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image: Brains in Action

Brains in Action

By | February 1, 2014

Neuroscientists are automating neural imaging and recording, allowing them to monitor increasingly large swaths of the brain in living, behaving animals.  

2 Comments

image: Top 10 Innovations 2013

Top 10 Innovations 2013

By | December 1, 2013

The Scientist’s annual competition uncovered a bonanza of interesting technologies that made their way onto the market and into labs this year.

1 Comment

image: The Psychiatrist’s Jigsaw

The Psychiatrist’s Jigsaw

By | November 1, 2013

Researchers are piecing together the devilishly complex sets of genetic alterations underlying schizophrenia and bipolar disorder.

4 Comments

image: Tuning the Brain

Tuning the Brain

By | October 28, 2013

Deep-brain stimulation is allowing neurosurgeons to adjust the neural activity in specific brain regions to treat thousands of patients with myriad neurological disorders.

3 Comments

image: Why So Soon?

Why So Soon?

By | May 1, 2013

Researchers are using modern experimental tools to probe the mysterious molecular pathways that lead to premature labor and birth.

4 Comments

image: After Chemo

After Chemo

By | April 1, 2013

Research into how the brain suffers as a result of chemotherapy is revealing potential avenues for ameliorating cognitive decline.

1 Comment

image: Bedeviled by Dengue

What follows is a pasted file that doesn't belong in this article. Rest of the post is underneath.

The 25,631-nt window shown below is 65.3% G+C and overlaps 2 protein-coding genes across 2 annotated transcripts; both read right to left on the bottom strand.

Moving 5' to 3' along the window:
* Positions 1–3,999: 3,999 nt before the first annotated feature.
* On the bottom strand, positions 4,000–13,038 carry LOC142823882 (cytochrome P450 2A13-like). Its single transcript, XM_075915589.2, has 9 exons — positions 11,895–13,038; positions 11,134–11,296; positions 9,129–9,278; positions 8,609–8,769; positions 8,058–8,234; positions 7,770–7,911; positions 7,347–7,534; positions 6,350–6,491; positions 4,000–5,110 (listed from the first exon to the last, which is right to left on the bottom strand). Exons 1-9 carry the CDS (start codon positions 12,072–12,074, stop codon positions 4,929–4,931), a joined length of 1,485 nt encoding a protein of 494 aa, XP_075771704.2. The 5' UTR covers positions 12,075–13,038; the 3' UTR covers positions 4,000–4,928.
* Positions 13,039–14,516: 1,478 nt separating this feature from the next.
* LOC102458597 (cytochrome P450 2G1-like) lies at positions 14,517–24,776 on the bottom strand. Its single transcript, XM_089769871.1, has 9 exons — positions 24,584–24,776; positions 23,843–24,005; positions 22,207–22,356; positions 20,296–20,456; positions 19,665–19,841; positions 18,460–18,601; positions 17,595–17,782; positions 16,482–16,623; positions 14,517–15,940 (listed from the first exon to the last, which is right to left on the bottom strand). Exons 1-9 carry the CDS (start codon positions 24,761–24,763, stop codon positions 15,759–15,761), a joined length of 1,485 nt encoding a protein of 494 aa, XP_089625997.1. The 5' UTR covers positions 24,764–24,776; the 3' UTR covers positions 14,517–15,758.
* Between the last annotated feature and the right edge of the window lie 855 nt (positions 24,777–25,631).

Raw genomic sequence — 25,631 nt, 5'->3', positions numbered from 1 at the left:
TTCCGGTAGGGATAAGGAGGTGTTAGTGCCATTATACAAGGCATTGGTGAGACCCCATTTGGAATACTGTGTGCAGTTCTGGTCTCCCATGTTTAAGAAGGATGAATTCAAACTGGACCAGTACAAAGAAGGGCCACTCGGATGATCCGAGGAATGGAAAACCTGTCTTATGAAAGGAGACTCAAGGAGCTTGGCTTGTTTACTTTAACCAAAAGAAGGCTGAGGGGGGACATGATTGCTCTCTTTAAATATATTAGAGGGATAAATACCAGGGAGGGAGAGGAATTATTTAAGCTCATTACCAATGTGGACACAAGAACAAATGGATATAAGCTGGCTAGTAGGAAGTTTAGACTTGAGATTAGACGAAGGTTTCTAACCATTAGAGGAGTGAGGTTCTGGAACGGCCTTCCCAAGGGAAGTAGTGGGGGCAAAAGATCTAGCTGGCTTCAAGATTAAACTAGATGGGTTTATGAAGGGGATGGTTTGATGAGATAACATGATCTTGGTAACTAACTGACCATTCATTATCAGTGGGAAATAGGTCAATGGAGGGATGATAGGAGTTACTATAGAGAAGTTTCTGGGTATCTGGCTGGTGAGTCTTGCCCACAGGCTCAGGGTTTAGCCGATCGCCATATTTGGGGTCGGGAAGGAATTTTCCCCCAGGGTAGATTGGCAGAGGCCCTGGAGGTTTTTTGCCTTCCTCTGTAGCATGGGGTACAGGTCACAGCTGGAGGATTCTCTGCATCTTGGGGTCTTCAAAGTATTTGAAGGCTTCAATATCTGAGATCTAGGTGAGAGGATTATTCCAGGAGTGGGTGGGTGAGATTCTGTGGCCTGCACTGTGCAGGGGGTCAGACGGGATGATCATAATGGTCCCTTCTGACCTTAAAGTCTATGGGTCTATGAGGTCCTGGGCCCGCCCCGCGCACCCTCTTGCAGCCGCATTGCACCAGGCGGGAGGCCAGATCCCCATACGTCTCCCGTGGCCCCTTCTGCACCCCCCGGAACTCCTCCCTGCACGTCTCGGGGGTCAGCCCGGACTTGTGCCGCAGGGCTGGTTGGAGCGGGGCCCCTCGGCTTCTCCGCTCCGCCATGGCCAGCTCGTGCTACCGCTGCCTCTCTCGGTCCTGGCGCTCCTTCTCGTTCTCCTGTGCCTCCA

Bedeviled by Dengue

By | March 1, 2013

The global spread of dengue virus has immunologists and public-health experts debating the best way to curb infection.

5 Comments

image: Fat's Immune Sentinels

Fat's Immune Sentinels

By | December 1, 2012

Certain immune cells keep adipose tissue in check by helping to define normal and abnormal physiological states.

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image: A Nose for Touch

A Nose for Touch

By | September 1, 2012

The remarkable ability of the star-nosed mole to interpret its surroundings through touch is yielding clues about mammalian sensory processing in general.

2 Comments

image: Pleasant to the Touch

Pleasant to the Touch

By | September 1, 2012

Scientists hope an understanding of nerve fibers responsive only to gentle touch will give insight into the role the sense plays in social bonding.

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